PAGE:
The railway viaduct at sunny day in English Midlands, via Istock

Concerns over HS2’s impact on local ecologies after ‘Double Jeopardy’ report published

Throughout the progression of the HS2 project there has been a core focus on reducing the environmental impact to wildlife habitats and regional ecology. According to a report by the Wildlife Trusts, companies building the controversial rail line have underestimated these impacts due to Inconsistent mapping and modelling.

According to the report and its findings, the construction works to accommodate phase one have caused “irreparable damage to precious wildlife sites already”, thus calling for construction to be paused and for the government to require HS2 Ltd to re-evaluate the impact construction has on nature.

The Wildlife Trusts are issuing a plea for the next phases of construction to improve upon the environmental mitigation and compensation commitments, taking on board the lessons learned from the previous phase.

The Cheshire Wildlife Trust investigated the initial phase using HS2 Ltd.’s “own data where available and additional information to show the type and quality of each habitat.” Throughout this process, the trust found that “HS2 Ltd.’s mapping and assessment of existing nature along the route and found a catalogue of errors.”

"In addition to the catalogue of errors when assessing the pre-existing nature, this audit found that HS2 Ltd.’s metric is untested, out of date and fundamentally flawed," they said.

Findings for Phase one show “a minimum net loss of 4,367 NNL units (17.36% loss of the pre-construction biodiversity value in NNL Units). This compares to a net loss of 555 NNL units (2.60% loss of the pre-construction biodiversity value in NNL units), as calculated by HS2 Ltd.”

These damages to the local ecology of communities affected by the ongoing infrastructure project are sever, with concerns for the future of the project and the impacts on biodiversity.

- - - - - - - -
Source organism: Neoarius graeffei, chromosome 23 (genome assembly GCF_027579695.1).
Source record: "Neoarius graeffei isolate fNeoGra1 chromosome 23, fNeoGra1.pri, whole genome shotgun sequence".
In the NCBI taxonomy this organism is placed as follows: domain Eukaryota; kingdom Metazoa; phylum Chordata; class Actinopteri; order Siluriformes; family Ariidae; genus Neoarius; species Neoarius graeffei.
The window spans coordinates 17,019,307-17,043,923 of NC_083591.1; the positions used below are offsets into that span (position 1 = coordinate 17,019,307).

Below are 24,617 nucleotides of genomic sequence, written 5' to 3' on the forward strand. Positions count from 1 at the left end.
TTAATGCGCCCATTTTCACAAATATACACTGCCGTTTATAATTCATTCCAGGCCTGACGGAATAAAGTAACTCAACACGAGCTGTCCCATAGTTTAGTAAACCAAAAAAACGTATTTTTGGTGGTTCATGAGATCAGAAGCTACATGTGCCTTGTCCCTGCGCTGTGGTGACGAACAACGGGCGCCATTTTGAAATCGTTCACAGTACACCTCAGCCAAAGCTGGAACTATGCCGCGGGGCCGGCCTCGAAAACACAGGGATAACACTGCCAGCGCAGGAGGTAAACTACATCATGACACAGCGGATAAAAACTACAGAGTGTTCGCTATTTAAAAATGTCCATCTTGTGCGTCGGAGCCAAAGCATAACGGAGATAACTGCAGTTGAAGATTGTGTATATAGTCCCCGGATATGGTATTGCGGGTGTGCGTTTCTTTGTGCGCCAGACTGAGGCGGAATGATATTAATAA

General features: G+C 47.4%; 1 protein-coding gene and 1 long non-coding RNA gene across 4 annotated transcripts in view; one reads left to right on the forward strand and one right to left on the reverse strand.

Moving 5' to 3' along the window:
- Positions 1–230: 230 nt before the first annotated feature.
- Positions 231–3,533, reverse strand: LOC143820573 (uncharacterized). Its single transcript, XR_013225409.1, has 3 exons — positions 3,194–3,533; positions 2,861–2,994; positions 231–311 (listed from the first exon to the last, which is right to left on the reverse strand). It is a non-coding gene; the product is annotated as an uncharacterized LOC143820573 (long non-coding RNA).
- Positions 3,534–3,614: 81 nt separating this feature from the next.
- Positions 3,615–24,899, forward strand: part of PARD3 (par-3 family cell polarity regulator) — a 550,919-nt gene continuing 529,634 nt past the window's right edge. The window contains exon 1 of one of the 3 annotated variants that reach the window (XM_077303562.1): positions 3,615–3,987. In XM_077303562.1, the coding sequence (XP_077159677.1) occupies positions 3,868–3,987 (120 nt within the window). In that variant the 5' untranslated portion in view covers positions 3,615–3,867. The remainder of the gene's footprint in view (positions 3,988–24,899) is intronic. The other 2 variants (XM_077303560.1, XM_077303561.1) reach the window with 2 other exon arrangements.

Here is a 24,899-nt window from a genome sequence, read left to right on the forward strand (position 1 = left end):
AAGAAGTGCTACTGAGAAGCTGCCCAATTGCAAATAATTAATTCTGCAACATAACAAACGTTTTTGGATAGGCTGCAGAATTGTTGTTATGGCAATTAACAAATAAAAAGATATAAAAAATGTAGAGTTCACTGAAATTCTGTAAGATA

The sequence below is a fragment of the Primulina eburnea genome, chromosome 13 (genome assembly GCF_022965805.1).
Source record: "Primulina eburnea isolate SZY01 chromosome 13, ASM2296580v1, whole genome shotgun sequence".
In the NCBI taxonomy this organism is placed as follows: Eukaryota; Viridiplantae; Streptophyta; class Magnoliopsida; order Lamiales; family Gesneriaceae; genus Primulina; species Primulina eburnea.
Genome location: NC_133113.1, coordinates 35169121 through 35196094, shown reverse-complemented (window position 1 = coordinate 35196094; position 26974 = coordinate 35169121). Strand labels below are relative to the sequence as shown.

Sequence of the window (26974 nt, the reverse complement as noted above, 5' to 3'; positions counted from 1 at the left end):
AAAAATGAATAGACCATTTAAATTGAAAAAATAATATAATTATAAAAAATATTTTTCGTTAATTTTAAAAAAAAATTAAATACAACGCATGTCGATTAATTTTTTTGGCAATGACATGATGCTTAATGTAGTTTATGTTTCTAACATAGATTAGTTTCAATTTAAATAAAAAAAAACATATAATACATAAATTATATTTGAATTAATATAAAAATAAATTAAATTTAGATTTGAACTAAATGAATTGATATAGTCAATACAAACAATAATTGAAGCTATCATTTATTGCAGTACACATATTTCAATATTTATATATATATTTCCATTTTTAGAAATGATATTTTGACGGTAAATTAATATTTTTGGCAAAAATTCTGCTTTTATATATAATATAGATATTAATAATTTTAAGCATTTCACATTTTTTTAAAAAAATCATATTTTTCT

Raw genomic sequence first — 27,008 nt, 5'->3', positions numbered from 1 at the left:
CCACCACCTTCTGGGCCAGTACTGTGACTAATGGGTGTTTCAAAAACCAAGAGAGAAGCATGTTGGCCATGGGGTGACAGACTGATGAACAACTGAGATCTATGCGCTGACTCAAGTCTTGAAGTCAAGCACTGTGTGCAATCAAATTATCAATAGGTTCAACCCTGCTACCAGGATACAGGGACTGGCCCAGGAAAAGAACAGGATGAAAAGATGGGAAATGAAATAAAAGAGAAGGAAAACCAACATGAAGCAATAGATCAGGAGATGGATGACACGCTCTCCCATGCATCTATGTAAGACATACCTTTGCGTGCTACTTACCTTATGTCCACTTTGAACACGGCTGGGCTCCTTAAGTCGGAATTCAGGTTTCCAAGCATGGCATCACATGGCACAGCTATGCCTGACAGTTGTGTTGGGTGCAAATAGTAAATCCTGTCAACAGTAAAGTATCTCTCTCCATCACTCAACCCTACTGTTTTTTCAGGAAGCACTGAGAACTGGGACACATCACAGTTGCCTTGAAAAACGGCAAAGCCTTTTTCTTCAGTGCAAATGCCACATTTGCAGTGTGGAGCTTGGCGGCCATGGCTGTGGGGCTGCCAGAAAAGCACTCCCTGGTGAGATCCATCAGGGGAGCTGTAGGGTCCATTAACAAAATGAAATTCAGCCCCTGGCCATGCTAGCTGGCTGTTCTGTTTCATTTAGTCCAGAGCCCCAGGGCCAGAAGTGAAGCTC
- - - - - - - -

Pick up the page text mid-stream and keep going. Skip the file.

The report supports this as it says:

“This vast infrastructure project is taking a wrecking-ball to wildlife and communities are in despair at losing the wild places — the woods, meadows and wetlands that they love — they will never get these back.”

Dr Rachel Giles from Cheshire Wildlife Trust and author of the report, gave her opinions on the found discrepancies and methodologies to analyse the impacts, saying:

"HS2 Ltd must stop using a deeply flawed method to calculate the value of nature affected by the construction of the route," she said. "It is astonishing that a flagship infrastructure project is able to use a metric which is untested and not fit for purpose.

"HS2 Ltd should urgently recalculate the total loss to nature, by re-evaluating existing biodiversity along the entire route whilst there is still time to change the scheme's design and delivery."

If this report is accurate in its claims, it is vital that plans for the upcoming phase of works to be recalculated, learning from the mistakes of the previous works and adapt working methods to ensure local wildlife habitats and ecology are protected.

HS2 has since responded to the trusts’ report, seeing a spokesperson say that the organisation “didn’t recognise the figures” or “believe them to be reliable.”

"The Wildlife Trusts have undertaken limited desk research and have not accessed huge areas of land for undertaking ecological survey, in contrast to the ecologists who have compiled HS2's data," the spokesperson said.

To read the report in full, click here.

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